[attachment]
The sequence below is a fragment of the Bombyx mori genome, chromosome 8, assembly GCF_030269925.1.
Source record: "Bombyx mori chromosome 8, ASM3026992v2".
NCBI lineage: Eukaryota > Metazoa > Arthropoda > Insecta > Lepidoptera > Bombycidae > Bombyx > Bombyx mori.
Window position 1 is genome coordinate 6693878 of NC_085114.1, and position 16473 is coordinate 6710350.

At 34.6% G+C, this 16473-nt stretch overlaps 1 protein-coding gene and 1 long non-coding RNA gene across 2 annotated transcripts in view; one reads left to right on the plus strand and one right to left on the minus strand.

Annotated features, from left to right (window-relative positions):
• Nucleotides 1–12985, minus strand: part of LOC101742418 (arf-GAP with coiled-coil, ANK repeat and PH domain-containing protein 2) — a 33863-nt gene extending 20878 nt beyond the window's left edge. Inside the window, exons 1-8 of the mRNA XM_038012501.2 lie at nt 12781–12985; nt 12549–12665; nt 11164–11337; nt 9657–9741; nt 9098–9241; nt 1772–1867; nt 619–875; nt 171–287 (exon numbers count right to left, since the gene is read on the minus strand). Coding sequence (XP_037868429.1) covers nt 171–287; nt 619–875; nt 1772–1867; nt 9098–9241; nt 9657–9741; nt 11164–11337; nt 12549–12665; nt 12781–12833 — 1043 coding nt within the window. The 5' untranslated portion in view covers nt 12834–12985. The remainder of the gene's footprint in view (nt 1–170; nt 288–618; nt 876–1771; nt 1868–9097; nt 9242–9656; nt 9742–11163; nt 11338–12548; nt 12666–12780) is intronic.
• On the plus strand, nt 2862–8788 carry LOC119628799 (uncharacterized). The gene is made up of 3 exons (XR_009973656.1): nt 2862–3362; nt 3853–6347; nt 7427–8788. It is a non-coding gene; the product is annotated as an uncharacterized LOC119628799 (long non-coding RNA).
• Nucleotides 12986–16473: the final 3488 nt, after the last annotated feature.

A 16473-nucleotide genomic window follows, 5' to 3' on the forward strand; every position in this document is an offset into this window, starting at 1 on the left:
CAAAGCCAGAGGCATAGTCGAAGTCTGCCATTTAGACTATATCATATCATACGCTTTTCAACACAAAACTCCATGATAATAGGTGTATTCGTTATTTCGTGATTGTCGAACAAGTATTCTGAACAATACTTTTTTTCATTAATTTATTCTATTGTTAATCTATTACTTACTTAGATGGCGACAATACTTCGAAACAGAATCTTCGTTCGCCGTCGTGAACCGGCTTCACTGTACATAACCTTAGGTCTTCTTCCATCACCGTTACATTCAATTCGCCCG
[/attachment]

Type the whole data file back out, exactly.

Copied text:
The sequence below is a fragment of the Bombyx mori genome, chromosome 8, assembly GCF_030269925.1.
Source record: "Bombyx mori chromosome 8, ASM3026992v2".
NCBI lineage: Eukaryota > Metazoa > Arthropoda > Insecta > Lepidoptera > Bombycidae > Bombyx > Bombyx mori.
Window position 1 is genome coordinate 6693878 of NC_085114.1, and position 16473 is coordinate 6710350.

At 34.6% G+C, this 16473-nt stretch overlaps 1 protein-coding gene and 1 long non-coding RNA gene across 2 annotated transcripts in view; one reads left to right on the plus strand and one right to left on the minus strand.

Annotated features, from left to right (window-relative positions):
• Nucleotides 1–12985, minus strand: part of LOC101742418 (arf-GAP with coiled-coil, ANK repeat and PH domain-containing protein 2) — a 33863-nt gene extending 20878 nt beyond the window's left edge. Inside the window, exons 1-8 of the mRNA XM_038012501.2 lie at nt 12781–12985; nt 12549–12665; nt 11164–11337; nt 9657–9741; nt 9098–9241; nt 1772–1867; nt 619–875; nt 171–287 (exon numbers count right to left, since the gene is read on the minus strand). Coding sequence (XP_037868429.1) covers nt 171–287; nt 619–875; nt 1772–1867; nt 9098–9241; nt 9657–9741; nt 11164–11337; nt 12549–12665; nt 12781–12833 — 1043 coding nt within the window. The 5' untranslated portion in view covers nt 12834–12985. The remainder of the gene's footprint in view (nt 1–170; nt 288–618; nt 876–1771; nt 1868–9097; nt 9242–9656; nt 9742–11163; nt 11338–12548; nt 12666–12780) is intronic.
• On the plus strand, nt 2862–8788 carry LOC119628799 (uncharacterized). The gene is made up of 3 exons (XR_009973656.1): nt 2862–3362; nt 3853–6347; nt 7427–8788. It is a non-coding gene; the product is annotated as an uncharacterized LOC119628799 (long non-coding RNA).
• Nucleotides 12986–16473: the final 3488 nt, after the last annotated feature.

A 16473-nucleotide genomic window follows, 5' to 3' on the forward strand; every position in this document is an offset into this window, starting at 1 on the left:
CAAAGCCAGAGGCATAGTCGAAGTCTGCCATTTAGACTATATCATATCATACGCTTTTCAACACAAAACTCCATGATAATAGGTGTATTCGTTATTTCGTGATTGTCGAACAAGTATTCTGAACAATACTTTTTTTCATTAATTTATTCTATTGTTAATCTATTACTTACTTAGATGGCGACAATACTTCGAAACAGAATCTTCGTTCGCCGTCGTGAACCGGCTTCACTGTACATAACCTTAGGTCTTCTTCCATCACCGTTACATTCAATTCGCCCG